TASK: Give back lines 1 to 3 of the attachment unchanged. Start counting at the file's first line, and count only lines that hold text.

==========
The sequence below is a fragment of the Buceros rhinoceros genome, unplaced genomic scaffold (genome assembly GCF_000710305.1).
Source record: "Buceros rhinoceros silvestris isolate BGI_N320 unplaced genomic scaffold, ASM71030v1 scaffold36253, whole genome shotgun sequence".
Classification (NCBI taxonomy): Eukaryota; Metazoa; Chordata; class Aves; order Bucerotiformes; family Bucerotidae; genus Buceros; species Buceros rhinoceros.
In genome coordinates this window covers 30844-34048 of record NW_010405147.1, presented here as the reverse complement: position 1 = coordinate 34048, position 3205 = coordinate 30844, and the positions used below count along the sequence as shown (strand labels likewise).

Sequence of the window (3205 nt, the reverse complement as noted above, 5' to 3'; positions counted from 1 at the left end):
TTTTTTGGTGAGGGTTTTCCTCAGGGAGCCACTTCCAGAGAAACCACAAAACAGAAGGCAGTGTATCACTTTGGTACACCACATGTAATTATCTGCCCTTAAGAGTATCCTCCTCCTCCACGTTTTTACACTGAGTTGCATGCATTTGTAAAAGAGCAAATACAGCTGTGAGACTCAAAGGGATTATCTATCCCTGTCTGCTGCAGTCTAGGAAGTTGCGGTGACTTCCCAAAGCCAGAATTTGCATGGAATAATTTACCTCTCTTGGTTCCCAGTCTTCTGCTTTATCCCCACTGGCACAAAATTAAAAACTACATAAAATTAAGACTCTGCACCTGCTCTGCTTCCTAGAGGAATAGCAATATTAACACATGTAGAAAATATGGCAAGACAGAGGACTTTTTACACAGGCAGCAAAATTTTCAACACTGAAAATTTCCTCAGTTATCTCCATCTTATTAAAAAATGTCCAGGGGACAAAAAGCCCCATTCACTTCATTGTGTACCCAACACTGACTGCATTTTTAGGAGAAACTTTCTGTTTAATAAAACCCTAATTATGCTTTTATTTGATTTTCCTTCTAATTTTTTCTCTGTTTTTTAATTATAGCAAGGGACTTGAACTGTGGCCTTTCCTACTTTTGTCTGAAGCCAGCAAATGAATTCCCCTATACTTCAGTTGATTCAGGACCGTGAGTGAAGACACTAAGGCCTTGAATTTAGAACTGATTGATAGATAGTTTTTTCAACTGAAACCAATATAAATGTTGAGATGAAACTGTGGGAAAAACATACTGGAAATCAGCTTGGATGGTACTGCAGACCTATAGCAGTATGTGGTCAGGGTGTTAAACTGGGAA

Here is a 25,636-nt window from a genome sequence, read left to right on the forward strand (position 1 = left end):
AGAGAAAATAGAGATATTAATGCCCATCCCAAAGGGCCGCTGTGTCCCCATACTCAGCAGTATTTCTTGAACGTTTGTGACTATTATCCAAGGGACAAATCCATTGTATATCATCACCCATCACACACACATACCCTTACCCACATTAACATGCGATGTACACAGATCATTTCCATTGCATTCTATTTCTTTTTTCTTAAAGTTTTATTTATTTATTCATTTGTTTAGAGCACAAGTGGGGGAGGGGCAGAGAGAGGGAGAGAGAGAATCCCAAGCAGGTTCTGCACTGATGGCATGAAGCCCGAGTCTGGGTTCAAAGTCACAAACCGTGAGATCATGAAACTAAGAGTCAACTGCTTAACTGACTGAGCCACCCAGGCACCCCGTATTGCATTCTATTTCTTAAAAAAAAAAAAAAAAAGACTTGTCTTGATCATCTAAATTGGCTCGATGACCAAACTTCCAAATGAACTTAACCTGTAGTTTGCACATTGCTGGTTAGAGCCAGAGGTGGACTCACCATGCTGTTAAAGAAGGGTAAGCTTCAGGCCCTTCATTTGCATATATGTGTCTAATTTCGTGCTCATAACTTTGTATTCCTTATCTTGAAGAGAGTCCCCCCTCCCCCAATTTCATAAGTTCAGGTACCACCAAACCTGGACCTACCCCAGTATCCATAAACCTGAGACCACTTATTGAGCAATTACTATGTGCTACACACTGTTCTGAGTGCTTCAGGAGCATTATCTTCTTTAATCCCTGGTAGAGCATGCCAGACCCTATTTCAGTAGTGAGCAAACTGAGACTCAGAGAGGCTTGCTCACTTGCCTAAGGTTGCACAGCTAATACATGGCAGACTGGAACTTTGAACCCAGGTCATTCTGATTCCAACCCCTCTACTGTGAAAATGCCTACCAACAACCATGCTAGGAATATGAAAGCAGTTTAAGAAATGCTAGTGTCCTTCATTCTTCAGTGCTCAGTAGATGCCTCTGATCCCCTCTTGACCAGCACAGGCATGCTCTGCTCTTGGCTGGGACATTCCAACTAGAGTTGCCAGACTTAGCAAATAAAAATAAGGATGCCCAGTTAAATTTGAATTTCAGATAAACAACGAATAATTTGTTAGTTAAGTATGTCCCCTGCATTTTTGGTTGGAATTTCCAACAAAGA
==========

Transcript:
The sequence below is a fragment of the Buceros rhinoceros genome, unplaced genomic scaffold (genome assembly GCF_000710305.1).
Source record: "Buceros rhinoceros silvestris isolate BGI_N320 unplaced genomic scaffold, ASM71030v1 scaffold36253, whole genome shotgun sequence".
Classification (NCBI taxonomy): Eukaryota; Metazoa; Chordata; class Aves; order Bucerotiformes; family Bucerotidae; genus Buceros; species Buceros rhinoceros.